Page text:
Hezbollah chief criticises US-led strikes in Syria

Hassan Nasrallah, chief of Lebanon`s powerful Shiite Hezbollah movement, criticised US-led strikes against jihadists in Syria on Tuesday, saying he would not back a coalition that served "American interests".

AFP| Last Updated: Sep 24, 2014, 02:08 AM IST

Beirut: Hassan Nasrallah, chief of Lebanon`s powerful Shiite Hezbollah movement, criticised US-led strikes against jihadists in Syria on Tuesday, saying he would not back a coalition that served "American interests".

"We have a principle: whether the Americans attack the Islamic State, the Taliban or the former Iraqi regime, we oppose US military intervention, and we are against an international coalition in Syria," he said in a televised address.

"Our position does not change... we refuse all American military intervention, whether its under international cover or that of NATO," he added.

A coalition assembled by Washington to tackle the Islamic State jihadist group began carrying out strikes against the organisation and Al-Qaeda in Syria on Tuesday morning.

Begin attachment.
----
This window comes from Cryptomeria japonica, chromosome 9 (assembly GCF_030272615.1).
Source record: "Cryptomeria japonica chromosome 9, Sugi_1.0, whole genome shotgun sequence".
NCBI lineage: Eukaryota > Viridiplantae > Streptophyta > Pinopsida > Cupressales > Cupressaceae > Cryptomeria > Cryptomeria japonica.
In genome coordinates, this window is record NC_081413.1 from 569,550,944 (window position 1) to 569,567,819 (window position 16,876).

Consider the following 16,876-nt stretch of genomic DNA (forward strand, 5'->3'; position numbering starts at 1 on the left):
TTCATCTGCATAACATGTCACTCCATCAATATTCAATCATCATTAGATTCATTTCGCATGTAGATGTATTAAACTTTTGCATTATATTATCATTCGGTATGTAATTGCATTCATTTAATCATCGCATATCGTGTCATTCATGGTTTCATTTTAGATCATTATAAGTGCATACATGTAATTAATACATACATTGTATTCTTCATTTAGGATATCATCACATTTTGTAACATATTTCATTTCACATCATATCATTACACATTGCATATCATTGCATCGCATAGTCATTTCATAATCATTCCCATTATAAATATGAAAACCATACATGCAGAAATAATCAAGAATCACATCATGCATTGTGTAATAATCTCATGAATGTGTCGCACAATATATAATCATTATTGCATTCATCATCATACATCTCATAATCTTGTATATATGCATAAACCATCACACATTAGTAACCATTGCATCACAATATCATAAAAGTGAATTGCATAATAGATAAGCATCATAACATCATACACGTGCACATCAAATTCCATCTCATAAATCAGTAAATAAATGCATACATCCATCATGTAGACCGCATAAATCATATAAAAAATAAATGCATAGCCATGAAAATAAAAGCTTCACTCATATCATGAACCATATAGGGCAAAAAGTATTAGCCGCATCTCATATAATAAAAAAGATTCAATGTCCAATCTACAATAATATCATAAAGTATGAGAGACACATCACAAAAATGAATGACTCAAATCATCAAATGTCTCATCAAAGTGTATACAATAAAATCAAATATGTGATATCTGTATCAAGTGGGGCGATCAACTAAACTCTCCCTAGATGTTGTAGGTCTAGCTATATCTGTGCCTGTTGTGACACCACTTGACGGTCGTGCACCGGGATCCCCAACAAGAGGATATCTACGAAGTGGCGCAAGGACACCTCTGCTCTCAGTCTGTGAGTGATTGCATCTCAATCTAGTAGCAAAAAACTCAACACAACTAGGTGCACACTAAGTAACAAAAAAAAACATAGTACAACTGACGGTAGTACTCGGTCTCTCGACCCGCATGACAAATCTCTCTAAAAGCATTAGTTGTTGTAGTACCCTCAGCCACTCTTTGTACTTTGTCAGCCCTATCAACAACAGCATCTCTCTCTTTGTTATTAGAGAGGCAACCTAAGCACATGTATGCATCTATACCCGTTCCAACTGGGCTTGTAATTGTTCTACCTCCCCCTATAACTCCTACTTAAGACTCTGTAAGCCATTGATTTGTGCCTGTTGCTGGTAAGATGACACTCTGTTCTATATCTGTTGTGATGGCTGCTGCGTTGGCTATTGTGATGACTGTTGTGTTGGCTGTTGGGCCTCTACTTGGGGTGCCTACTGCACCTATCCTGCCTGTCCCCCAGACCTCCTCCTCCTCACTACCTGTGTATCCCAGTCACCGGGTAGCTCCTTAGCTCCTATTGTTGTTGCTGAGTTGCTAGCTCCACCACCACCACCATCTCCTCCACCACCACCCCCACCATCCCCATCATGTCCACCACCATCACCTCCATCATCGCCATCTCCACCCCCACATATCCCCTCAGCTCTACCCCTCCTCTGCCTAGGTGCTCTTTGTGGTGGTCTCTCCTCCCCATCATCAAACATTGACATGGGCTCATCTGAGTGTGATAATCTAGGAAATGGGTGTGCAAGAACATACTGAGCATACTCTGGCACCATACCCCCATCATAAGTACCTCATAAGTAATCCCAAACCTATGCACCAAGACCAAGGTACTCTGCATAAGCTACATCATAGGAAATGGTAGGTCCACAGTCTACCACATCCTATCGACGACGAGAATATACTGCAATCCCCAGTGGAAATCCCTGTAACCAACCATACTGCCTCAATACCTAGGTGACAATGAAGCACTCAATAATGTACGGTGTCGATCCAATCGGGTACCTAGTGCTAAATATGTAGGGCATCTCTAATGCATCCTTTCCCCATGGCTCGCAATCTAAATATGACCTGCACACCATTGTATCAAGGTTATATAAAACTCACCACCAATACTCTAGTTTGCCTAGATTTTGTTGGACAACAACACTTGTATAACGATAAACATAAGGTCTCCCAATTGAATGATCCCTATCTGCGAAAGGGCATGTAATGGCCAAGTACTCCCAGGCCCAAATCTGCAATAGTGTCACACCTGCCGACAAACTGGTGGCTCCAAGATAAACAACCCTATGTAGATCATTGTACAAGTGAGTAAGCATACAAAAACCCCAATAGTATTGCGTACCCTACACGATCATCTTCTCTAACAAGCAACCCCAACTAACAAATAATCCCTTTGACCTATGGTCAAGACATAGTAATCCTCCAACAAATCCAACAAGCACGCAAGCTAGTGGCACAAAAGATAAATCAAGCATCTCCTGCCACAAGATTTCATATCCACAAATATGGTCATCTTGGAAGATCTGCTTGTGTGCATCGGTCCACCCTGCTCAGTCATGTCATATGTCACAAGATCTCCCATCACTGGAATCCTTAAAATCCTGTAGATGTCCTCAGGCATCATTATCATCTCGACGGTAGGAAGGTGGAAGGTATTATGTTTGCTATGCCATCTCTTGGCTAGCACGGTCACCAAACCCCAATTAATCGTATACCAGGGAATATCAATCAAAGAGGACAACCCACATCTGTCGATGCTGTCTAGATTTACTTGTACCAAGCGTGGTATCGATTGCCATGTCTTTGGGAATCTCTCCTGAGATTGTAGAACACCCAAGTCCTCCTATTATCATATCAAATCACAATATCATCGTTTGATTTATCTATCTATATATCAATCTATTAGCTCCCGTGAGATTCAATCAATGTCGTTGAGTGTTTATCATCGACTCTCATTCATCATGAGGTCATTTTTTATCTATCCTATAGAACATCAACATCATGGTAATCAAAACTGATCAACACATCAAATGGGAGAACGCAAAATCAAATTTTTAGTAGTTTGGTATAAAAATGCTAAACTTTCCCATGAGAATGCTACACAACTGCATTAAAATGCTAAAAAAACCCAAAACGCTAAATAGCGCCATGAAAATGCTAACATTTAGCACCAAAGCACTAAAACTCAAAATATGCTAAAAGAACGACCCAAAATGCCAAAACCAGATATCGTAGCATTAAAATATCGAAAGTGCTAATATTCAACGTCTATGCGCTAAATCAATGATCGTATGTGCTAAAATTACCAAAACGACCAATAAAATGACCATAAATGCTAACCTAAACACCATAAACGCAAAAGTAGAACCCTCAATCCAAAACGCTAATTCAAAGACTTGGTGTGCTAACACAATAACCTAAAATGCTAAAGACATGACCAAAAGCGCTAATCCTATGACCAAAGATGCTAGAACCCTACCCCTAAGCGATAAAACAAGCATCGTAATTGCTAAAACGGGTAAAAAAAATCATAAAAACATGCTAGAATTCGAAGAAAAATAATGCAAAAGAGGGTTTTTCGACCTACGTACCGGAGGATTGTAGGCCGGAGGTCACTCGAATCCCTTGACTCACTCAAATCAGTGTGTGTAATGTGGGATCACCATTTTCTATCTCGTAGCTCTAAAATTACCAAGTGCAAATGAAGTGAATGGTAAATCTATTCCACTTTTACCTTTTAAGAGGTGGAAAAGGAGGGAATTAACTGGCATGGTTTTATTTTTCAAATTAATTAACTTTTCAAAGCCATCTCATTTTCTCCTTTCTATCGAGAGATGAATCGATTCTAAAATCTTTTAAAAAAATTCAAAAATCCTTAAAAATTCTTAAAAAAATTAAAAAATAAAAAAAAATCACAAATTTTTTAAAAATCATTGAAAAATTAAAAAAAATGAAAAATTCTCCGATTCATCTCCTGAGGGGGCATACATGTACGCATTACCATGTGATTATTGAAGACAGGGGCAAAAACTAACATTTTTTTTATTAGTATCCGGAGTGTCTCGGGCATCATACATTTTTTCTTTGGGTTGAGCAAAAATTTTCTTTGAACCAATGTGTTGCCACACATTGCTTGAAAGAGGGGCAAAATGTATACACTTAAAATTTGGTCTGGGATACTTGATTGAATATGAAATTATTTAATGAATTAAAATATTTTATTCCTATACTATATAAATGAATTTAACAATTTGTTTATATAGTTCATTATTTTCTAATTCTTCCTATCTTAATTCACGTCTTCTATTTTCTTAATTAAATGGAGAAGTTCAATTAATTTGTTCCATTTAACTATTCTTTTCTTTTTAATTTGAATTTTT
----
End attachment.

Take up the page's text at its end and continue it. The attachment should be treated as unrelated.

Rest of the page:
"This coalition, as (US President Barack) Obama said in all his speeches, is intended to defend American interests," Nasrallah said.

"It was only when this (jihadist) danger started to threaten their interests" that Washington responded, he added.

Nasrallah, whose speech was broadcast by Hezbollah`s Al-Manar TV, said Lebanon should not be part of the anti-jihadist coalition, though Beirut signed up to the grouping at a meeting this month in Saudi Arabia.

Hezbollah is a key ally of Syria`s President Bashar al-Assad and has dispatched fighters to bolster his regime against an uprising that began in 2011.

Nasrallah has defended the group`s intervention in Syria by saying it is fighting there to prevent jihadists from entering Lebanon, though the conflict has regularly spilled over into Syria`s smaller neighbour.

Syria had warned that any military action taken on its territory without coordination would be an "aggression" but it said Tuesday that Washington had notified it before the air strikes began.